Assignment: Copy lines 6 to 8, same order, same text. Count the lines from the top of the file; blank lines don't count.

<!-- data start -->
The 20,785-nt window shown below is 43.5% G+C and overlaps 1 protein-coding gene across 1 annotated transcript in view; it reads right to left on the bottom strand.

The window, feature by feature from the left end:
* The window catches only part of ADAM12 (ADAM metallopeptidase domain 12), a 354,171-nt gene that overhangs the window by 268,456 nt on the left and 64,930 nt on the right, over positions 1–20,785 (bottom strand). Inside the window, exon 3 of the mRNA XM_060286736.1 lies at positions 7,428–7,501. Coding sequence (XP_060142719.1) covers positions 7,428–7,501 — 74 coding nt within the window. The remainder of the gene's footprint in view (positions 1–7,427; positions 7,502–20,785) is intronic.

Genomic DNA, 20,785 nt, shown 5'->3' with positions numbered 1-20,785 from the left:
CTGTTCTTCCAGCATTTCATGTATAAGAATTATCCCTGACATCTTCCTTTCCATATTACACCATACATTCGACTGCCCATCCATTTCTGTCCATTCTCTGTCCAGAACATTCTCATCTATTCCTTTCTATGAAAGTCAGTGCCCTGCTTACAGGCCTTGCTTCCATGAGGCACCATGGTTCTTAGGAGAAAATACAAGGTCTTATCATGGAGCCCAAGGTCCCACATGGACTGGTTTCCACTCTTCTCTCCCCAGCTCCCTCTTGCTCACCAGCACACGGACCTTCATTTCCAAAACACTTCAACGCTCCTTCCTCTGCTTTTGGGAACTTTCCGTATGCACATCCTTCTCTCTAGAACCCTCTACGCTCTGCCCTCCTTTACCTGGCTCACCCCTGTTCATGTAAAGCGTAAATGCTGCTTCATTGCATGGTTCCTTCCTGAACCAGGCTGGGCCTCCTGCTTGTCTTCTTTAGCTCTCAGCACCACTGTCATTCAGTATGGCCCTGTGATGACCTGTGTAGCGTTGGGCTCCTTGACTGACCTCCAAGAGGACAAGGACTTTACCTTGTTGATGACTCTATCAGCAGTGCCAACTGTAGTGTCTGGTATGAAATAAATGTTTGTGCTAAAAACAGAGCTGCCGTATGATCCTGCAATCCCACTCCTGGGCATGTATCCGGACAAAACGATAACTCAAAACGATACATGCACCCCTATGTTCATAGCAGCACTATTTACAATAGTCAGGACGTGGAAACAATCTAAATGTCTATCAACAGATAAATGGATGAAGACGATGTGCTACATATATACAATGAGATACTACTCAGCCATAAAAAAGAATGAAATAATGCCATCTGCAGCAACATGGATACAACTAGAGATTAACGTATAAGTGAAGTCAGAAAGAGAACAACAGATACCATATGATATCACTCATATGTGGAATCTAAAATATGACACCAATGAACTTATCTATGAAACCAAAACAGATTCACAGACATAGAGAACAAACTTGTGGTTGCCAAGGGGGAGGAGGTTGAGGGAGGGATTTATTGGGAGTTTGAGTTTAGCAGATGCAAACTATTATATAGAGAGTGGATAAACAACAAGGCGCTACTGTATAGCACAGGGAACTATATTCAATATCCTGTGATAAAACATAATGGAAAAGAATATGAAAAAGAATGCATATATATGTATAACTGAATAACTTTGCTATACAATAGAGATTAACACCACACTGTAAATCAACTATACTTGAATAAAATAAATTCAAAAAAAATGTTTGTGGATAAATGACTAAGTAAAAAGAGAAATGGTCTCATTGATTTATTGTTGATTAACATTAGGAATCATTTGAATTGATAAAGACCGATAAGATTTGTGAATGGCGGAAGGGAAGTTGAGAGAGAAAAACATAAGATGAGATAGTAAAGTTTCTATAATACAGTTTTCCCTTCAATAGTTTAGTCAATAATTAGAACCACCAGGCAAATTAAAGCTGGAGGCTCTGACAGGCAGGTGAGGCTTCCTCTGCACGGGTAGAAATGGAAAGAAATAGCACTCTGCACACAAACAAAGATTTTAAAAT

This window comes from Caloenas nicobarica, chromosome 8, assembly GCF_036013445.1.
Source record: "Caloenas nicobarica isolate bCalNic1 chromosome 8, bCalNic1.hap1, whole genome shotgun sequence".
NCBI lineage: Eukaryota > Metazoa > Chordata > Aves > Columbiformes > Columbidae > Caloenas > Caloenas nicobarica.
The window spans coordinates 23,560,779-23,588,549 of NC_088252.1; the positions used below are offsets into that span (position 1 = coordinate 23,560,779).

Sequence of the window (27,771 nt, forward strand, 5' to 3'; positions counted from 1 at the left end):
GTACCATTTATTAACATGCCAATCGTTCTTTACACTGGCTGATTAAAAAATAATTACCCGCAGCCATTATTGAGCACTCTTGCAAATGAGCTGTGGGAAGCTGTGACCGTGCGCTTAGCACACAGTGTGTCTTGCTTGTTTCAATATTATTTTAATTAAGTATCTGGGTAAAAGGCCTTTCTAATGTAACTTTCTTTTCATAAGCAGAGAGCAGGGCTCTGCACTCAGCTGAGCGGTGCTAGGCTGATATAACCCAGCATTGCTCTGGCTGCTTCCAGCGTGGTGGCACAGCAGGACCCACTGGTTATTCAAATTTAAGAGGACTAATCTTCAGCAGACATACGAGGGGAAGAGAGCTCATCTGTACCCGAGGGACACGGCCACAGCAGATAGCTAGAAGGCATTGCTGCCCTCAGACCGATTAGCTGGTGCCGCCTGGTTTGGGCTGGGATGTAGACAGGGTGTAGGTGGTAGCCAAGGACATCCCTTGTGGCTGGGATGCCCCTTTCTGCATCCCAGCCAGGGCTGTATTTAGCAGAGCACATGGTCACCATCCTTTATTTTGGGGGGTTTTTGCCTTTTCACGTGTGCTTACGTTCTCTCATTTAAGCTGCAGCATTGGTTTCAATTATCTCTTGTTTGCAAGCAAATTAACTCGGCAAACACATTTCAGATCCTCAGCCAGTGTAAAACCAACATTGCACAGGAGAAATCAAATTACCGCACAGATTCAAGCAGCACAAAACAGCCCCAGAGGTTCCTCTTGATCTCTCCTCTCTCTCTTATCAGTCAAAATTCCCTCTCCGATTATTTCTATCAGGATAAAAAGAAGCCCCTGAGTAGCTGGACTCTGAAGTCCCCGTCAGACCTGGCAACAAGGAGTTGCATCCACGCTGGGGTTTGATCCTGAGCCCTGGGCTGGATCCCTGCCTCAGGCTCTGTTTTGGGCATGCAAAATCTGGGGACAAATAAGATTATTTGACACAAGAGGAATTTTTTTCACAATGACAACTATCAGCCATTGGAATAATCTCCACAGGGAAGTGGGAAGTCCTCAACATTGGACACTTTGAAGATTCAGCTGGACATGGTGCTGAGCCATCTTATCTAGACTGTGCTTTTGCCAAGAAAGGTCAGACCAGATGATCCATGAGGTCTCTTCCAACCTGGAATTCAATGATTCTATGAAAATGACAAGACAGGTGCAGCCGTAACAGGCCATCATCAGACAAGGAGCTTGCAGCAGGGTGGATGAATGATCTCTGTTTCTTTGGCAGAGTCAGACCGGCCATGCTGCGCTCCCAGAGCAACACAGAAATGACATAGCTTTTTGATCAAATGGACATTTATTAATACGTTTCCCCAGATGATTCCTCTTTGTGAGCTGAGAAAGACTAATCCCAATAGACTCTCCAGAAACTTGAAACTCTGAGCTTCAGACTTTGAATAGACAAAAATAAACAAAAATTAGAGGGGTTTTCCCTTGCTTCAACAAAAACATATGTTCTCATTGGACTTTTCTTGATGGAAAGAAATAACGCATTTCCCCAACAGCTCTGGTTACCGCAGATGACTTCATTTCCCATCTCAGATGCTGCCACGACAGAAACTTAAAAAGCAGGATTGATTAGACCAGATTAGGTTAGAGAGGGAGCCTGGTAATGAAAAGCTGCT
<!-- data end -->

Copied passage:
This window comes from Caloenas nicobarica, chromosome 8, assembly GCF_036013445.1.
Source record: "Caloenas nicobarica isolate bCalNic1 chromosome 8, bCalNic1.hap1, whole genome shotgun sequence".
NCBI lineage: Eukaryota > Metazoa > Chordata > Aves > Columbiformes > Columbidae > Caloenas > Caloenas nicobarica.